Practicing at this dojo has really highlighted my poor footwork and zanshin. The locals are very good at attacking with speed from distance and maintaining attacking spirt (allowing nidan and sandan techniques). I find myself creeping close to try and match their speed which isnt working due to my height. I'm also dropping my spirt after an attack (because i'm so knackered) which stops me from performing hiki waza etc.. I feel like i'm constantly hanging on to their coat tails to keep up!
I asked Katsuya Sensei in the pub why i'm suffering with this and regular injuries. He explained that kendo is natural and the reason why I injure myself so much is that i'm making my body do things it shouldn't. He gave me a number of things to look at:
- Uncontrolled breathing - I practice enough kendo for fitness not to be the main reason. Katsuya spotted that my shoulders are too far forward. I need to open up my chest to allow deeper breathing. This is a fundamental change to my posture, not just kendo but every day because I sent to slouch. This will be a very difficult habit to break.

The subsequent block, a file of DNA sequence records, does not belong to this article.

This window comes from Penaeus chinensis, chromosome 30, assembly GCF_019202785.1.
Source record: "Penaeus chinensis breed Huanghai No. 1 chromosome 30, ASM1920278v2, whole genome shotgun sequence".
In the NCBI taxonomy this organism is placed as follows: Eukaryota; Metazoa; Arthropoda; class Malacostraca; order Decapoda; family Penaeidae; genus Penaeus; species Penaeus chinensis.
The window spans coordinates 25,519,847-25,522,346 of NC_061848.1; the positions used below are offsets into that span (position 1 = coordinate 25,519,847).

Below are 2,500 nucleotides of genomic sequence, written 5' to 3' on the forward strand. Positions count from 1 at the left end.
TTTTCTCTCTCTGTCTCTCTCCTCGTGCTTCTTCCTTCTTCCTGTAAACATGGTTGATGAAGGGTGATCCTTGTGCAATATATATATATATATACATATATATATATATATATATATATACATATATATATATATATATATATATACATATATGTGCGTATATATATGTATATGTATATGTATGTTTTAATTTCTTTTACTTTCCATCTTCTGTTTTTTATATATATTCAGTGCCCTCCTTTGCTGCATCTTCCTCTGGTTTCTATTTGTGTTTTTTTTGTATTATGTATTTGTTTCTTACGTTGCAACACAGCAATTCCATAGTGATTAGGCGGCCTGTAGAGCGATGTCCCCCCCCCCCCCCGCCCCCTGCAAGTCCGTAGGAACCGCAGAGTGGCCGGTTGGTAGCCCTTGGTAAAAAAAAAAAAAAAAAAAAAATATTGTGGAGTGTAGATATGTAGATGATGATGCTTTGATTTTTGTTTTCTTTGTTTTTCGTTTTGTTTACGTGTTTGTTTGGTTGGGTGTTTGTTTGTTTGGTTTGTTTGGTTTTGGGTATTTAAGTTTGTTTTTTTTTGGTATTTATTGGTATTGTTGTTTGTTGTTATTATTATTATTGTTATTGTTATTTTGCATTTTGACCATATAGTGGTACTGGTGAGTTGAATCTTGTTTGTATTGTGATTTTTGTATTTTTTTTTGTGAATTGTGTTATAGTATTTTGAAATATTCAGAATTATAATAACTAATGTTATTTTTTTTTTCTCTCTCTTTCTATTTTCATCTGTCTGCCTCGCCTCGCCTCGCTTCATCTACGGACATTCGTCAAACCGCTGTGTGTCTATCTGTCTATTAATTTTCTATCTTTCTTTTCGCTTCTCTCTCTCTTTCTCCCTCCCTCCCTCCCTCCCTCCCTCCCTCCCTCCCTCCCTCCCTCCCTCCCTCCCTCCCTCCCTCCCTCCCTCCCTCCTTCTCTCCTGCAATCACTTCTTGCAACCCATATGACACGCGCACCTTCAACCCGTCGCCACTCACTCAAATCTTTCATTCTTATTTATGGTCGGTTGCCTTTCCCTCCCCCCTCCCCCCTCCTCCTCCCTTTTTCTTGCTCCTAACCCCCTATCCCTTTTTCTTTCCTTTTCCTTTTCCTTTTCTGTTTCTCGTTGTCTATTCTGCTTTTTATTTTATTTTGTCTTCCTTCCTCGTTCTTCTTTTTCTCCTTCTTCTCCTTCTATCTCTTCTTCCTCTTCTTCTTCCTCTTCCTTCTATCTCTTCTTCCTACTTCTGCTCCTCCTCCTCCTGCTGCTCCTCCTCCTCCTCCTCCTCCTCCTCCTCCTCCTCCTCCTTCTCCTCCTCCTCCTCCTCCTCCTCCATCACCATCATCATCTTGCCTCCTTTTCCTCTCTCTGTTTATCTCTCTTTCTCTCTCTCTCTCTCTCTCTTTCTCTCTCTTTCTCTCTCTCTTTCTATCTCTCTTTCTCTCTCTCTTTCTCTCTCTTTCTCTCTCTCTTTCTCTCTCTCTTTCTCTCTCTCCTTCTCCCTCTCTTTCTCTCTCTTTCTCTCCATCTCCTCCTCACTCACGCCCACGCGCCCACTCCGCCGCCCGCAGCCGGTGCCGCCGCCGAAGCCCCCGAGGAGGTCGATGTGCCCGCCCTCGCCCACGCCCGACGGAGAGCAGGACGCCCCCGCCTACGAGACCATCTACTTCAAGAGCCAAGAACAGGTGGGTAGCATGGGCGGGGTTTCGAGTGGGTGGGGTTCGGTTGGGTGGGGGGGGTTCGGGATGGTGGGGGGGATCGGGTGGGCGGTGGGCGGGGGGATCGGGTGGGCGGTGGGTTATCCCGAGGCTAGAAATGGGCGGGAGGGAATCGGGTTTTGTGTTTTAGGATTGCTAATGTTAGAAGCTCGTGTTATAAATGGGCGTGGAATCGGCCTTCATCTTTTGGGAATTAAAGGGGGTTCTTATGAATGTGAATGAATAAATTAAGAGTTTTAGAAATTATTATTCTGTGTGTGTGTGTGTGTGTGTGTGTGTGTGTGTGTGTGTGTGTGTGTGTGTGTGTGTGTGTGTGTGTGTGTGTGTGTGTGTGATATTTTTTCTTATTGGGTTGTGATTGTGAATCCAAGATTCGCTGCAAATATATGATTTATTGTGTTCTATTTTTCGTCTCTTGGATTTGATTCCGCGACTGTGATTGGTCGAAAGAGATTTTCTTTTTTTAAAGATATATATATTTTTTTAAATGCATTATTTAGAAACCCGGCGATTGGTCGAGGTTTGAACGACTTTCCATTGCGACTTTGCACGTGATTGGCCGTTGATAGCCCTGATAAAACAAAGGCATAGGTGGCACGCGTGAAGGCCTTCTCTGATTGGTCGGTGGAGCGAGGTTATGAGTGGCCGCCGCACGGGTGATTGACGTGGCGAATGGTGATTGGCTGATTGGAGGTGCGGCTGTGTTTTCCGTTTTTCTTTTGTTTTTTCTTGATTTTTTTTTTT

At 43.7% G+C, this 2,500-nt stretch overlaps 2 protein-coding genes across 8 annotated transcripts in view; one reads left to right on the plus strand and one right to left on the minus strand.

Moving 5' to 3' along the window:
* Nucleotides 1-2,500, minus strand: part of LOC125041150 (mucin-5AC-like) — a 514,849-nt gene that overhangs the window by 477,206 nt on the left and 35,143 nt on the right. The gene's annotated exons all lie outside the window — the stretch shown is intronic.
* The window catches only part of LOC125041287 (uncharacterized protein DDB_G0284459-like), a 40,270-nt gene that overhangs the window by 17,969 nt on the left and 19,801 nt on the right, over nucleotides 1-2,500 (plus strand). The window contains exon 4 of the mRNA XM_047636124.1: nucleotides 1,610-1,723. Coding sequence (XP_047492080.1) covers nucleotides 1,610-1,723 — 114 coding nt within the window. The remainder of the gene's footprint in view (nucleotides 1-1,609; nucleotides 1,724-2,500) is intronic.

- I need to take pride in my kendo. I don't fight with confidence which i major problem when trying to defeat my opponent mentality.
- I need to concentrate - I tend to drift and get frustrated when I mess things up. This is also linked to the previous point regarding confidence.
- My problem left knee (I wear a brace), could be due to me launching mainly with my leg muscles which over extends my knee rather than generating the power in my foot/ankle.
- I'm not attacking with speed because i'm not using correct footwork. Katsuya said the speed of the cut/run though depends on the effectiveness of the returning left foot. I need to snap it back faster.
- I'm stamping short and pushing all my power down when I fumikomi (disrupting my run though). Again, this is footwork. I should push my right foot forward more when cutting and not worry about 'stomping'. The noise is a consequence of the cut, not the aim of the cut.
This advice along with other suggestions about relaxing my grip etc. means I have to pretty much go back to scratch and think about re-educating my body. The question is, what do I try to fix first?
Injury Update: My left big toe nail fell off this week. A bloke stamped on it the day before my grading which made it go black, it bloody hurt!